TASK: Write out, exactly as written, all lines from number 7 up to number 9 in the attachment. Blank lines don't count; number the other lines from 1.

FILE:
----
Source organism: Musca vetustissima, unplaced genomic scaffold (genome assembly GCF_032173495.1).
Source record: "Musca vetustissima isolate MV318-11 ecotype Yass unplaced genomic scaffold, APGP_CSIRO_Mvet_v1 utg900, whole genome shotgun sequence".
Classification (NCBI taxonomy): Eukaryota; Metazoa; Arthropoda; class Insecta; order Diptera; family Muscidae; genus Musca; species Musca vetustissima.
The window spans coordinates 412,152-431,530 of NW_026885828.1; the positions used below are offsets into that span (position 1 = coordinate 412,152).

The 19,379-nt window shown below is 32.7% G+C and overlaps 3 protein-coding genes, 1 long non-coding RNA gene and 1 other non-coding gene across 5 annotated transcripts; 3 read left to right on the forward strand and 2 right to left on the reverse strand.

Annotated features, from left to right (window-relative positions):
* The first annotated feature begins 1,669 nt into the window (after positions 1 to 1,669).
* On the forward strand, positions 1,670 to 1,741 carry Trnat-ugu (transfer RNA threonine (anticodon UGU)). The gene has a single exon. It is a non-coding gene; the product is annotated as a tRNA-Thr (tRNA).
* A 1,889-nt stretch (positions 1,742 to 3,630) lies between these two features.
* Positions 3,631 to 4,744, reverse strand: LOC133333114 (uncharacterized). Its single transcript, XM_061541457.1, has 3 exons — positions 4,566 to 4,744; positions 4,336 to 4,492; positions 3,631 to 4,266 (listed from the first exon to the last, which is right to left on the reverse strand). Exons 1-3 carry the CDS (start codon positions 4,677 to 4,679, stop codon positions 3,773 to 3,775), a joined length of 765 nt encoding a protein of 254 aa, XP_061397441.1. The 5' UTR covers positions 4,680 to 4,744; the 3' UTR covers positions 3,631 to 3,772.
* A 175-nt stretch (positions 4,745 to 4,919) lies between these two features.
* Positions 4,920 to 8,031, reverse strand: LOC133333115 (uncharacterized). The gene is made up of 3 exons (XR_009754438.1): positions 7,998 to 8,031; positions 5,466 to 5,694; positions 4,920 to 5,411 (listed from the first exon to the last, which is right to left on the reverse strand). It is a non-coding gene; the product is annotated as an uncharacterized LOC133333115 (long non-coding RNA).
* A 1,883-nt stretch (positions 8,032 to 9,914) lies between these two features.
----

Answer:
* The first annotated feature begins 1,669 nt into the window (after positions 1 to 1,669).
* On the forward strand, positions 1,670 to 1,741 carry Trnat-ugu (transfer RNA threonine (anticodon UGU)). The gene has a single exon. It is a non-coding gene; the product is annotated as a tRNA-Thr (tRNA).
* A 1,889-nt stretch (positions 1,742 to 3,630) lies between these two features.